By Margaret Larkins-Pettigrew, MD, MEd, MPPM, FACOG
The pregnancy experience begins prior to actual implantation of the ovum which starts the wonderful creation of a living and breathing human being in a matter of nine months. This miracle is not without stressors that are unpredictable and may add to the joyful anticipation of a newborn.
There are several recommendations to minimize these stressors but the five top strategies that will assist in making this experience a safe and personalized one includes 1) intentional investment in the pre-natal period 2)understand the pregnancy course including risks and benefits 3) secure a clinician who will act as a medical partner in decision making & include a doula or community health worker who will act as an additional knowledgeable support person 4) engage in a centering health program (in-person or virtually) 5) continue utilization of support individuals and services for a minimum of one year after giving birth.
1) Intentional investment in the pre-natal period
Pregnancy is described as a normal physiological process that exerts significant abnormal stressors on a women’s body as she supplies protection and needed nutrients to her unborn child. The pre-natal period is the most optimal time to become familiar with the birthing process while preparing your body, mind, soul and family for this planned event. This requires more than pre-natal vitamins, physical wellness and gathering needed genetic information. The decision focused on timing is key. In 2021, pregnancy is a choice. Very few individuals get pregnant by the ‘oops” method. The options of safe birth control methods are endless and the myths that surround “I didn’t think I could get pregnant “are now buried in old history books. So now that we agree that pregnancy is a choice, let’s agree that pregnancy requires preparation that includes the future mothers’ psychological/emotional and social wellness.
Much has been written concerning the mothers psychological wellness which often fully manifests itself in the postpartum period but can be a constant challenge during pregnancy. Mental wellness is essential to be prepared for the pregnancy. Mood swings and previous history of mental illness many be exacerbated during pregnancy. It is important to seek and maintain mental health management and support prior to pregnancy.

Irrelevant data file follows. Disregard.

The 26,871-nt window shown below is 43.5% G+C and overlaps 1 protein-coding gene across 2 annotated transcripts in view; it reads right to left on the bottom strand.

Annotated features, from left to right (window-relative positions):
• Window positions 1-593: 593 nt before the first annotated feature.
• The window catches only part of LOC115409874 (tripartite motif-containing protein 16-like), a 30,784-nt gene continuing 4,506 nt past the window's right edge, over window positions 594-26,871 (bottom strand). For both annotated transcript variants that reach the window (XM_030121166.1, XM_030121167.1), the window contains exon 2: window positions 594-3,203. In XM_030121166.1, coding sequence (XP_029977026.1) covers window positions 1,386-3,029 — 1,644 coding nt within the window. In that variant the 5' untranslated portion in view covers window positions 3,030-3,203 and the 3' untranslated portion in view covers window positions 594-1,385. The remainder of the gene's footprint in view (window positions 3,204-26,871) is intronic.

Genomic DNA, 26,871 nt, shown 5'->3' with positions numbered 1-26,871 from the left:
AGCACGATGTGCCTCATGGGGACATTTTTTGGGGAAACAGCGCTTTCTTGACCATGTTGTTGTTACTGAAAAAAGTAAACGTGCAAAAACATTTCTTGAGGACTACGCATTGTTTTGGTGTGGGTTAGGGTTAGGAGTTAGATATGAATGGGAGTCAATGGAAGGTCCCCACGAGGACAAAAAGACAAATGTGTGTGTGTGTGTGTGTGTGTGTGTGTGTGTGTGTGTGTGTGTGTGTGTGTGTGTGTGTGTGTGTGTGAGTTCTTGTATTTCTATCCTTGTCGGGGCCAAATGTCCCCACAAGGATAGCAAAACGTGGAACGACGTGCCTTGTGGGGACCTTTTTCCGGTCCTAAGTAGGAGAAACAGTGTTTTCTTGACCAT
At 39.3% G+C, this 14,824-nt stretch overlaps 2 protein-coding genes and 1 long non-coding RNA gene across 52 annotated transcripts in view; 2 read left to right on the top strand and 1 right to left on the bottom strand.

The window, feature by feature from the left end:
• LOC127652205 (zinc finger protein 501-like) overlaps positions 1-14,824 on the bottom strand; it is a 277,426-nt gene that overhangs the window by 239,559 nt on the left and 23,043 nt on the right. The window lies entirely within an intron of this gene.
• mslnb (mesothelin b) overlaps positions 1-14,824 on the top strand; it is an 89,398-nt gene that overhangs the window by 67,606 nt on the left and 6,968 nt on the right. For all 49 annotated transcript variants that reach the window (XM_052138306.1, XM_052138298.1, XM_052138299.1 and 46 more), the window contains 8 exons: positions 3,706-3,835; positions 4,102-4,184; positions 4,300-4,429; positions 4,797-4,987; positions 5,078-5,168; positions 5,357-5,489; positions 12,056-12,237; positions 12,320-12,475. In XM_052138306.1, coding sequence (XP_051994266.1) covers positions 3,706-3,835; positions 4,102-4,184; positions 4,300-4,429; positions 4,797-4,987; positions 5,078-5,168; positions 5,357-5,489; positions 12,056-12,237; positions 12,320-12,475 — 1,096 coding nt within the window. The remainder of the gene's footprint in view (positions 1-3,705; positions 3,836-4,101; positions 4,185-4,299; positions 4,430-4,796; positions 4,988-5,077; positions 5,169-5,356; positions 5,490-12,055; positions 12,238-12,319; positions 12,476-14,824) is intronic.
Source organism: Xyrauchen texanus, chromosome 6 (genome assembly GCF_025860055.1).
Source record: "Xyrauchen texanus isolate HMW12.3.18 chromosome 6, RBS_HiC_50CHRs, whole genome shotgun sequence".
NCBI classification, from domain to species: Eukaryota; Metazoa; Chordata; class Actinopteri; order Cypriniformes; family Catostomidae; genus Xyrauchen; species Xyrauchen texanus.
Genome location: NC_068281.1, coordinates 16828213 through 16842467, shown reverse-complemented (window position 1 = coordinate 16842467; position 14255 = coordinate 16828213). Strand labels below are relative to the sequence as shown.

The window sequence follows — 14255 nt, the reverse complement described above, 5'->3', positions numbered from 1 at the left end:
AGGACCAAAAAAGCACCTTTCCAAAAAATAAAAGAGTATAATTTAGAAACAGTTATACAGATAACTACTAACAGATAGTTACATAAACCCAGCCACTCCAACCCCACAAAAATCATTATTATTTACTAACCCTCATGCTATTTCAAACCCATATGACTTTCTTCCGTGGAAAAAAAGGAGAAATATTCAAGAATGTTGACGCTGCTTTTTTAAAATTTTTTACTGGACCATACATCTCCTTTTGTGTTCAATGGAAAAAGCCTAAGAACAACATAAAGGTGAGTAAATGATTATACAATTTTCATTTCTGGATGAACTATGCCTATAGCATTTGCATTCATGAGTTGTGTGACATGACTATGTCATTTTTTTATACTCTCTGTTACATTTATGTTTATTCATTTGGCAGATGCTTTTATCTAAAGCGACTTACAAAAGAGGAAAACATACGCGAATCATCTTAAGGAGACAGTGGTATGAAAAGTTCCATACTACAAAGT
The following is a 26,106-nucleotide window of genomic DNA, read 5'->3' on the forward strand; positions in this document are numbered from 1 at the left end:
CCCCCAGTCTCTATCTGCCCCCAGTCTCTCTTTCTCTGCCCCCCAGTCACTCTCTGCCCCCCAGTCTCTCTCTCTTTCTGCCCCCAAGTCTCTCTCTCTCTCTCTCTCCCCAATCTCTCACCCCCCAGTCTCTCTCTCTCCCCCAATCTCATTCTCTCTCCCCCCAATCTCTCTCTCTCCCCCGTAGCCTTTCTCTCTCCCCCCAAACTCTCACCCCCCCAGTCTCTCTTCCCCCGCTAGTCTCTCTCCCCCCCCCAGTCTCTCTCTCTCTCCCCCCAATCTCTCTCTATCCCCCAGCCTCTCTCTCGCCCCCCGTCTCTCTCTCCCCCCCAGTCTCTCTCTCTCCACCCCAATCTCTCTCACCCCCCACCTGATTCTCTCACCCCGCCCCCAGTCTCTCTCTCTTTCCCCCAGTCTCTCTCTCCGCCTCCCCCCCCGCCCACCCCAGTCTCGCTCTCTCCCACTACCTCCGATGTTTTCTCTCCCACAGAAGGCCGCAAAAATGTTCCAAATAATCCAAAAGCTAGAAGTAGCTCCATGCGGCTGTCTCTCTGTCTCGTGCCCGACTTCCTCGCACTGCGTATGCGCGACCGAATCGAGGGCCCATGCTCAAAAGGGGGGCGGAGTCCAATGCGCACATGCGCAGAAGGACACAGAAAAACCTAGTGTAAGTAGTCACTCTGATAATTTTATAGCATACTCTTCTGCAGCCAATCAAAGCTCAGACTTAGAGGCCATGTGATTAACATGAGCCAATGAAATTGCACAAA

2) Understand the pregnancy course including risks and benefits
Regular and scheduled pre-natal visits are key to a successful pregnancy. Although pregnancy is considered a normal process, entering this phase of the journey of motherhood must be approached with a broad foundation of knowledge of both the risks and benefits. Morning sickness, back pain, constipation and mood swings are many of the complaints echoed by pregnant women. These are normal discomforts that the changes and fluctuations of hormones bring to this experience. These hormonal changes also give women protection against the development of ovarian and breast cancer. Intimacy, sex and orgasms are more enjoyable as well. In addition to giving the developing baby nutrition, moms drop bad habits and take better care of their bodies. These are many of the expected changes but there are other risks that are important to understand. Pre-term labor, pre-term delivery, hypertensive disease, pre- eclampsia and diabetes are common complications of pregnancy. During labor and delivery the risk of cesarean delivery, intrapartum and postpartum hemorrhage and anesthesia complications are potential risks that should be discussed by your provider.